NOCCO’s Feb. 18-19 concerts will feature a work by local composer Hanna Benn; works by Davida Ingram, Alex Guy and Rick Benjamin, rooted in Scott Joplin’s opera, “Treemonisha”; and works by Alvin Singleton and George Walker.

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It is the very subject of “Resonance,” North Corner Chamber Orchestra’s concert “Celebrating Black American Composers,” that left Seattle-based composer Hanna Benn, 29, in a bit of quandary. As much as she was delighted to work with one of the world’s few conductorless chamber orchestras, her commission to honor black American composers left her pondering the fact that she is biracial, and does not see herself as either black or white.

“For the last couple of years, I’ve been trying to understand where I come from, and my responsibility as a biracial person,” she explained by phone and email. “I want to completely embrace my blackness / my whiteness.”

When Benn was growing up in the Midwest, she often found herself presented with forms that asked her to declare whether she was black or white. “I don’t fit in either box,” she thought. “Sometimes I checked black, and sometimes white. Now I can check ‘other,’ but when I do, I feel transparent, like a ghost. I’m trying to find a true name for who I am as Hanna Benn, a biracial woman.”


North Corner Chamber Orchestra: ‘Resonance: Celebrating Black American Composers’

2 p.m. Saturday, Feb. 18, New Holly Gathering Hall, 7054 32nd Ave S., Seattle, and 7:30 p.m. Sunday, Feb. 19, Langston Hughes Performing Arts Institute, 104 17th Ave. S., Seattle; $15-25 (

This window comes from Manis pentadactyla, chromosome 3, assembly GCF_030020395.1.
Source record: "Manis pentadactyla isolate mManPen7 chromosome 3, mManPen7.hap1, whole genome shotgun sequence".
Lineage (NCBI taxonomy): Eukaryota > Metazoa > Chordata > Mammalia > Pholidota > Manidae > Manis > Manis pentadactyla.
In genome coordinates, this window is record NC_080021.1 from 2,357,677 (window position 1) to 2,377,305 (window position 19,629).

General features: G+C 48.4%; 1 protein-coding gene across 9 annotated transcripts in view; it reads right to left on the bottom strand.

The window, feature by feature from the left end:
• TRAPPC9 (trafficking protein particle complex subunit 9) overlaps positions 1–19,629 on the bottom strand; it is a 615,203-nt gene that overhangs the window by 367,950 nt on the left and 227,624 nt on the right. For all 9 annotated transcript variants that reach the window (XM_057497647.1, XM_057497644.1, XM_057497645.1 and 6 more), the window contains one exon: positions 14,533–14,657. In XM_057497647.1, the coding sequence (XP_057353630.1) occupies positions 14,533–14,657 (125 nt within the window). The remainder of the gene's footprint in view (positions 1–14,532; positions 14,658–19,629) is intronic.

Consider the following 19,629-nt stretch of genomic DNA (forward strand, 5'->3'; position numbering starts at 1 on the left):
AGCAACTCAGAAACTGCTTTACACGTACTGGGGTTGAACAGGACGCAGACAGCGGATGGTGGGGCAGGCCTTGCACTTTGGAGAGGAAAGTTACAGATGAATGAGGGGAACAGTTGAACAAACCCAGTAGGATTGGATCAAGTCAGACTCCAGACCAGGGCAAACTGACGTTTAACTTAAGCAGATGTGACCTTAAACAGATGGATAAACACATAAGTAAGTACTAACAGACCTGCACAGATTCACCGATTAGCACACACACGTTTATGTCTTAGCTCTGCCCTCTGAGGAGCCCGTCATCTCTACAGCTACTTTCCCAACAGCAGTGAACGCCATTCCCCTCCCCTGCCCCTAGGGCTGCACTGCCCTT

Thus was birthed “Sankofa,” which Benn describes as a 20-minute, six-movement “reflection, a meditation in understanding and self-love, a love poem to self.” Sankofa, in the Twi language of Ghana, translates as “go back and get it.” Benn suggests that its broader meaning is, “We must go back and reclaim our past so we can move forward.”

“I keep saying that this piece is about identification and about processing ‘black’ and ‘white,’ but it’s more about me processing what ‘other’ means,” she muses.

Although Benn impresses as anything but angry — she says she is quite content with who she is — her inspiration for ‘Sankofa’ came, in part, from a passage from James Baldwin’s essay, “My Dungeon Shook — Letter to my Nephew on the One Hundredth Anniversary of Emancipation.”

The work is dedicated to Philippa Schuyler (1931-1967), a mixed-race child prodigy who began composing at age 5, and died while serving as a war correspondent during the Vietnam War. Other inspirations include Florence Price and Julia Perry. Moroccan percussion group Argan joins NOCCO in the final movement, and Benn lends her singing voice.

The program also includes works by composer/artist Davida Ingram, Alex Guy and Rick Benjamin, all of which are rooted in Scott Joplin’s opera, “Treemonisha.” It concludes with Alvin Singleton’s “Eine Idee ist ein Stück Stoff” (“An Idea is a Piece of Fabric”) and Pulitzer Prize winner George Walker’s “Orpheus” for chamber orchestra and narrator.

According to Victoria Parker, one of the founders of NOCCO, the Walker is a complete challenge to play without a conductor. “This is the first time we’ve done multimedia along with music,” she says.

“I’m NOCCO’s leader, and typically run the rehearsals with lots of input. If we can’t reach consensus, I collect everyone’s ideas, guide and direct.”

NOCCO, now in its third season, was formed by professional area musicians who want to experience, in Parker’s words, the same “magical, amazing feeling of complete unity, beauty and utopic magic among like-minded musicians” that they achieve when playing chamber music. “North Corner signifies where all our minds and hearts come together over our group as we’re playing. Way above our group there’s this special spot where we all rise and connect.”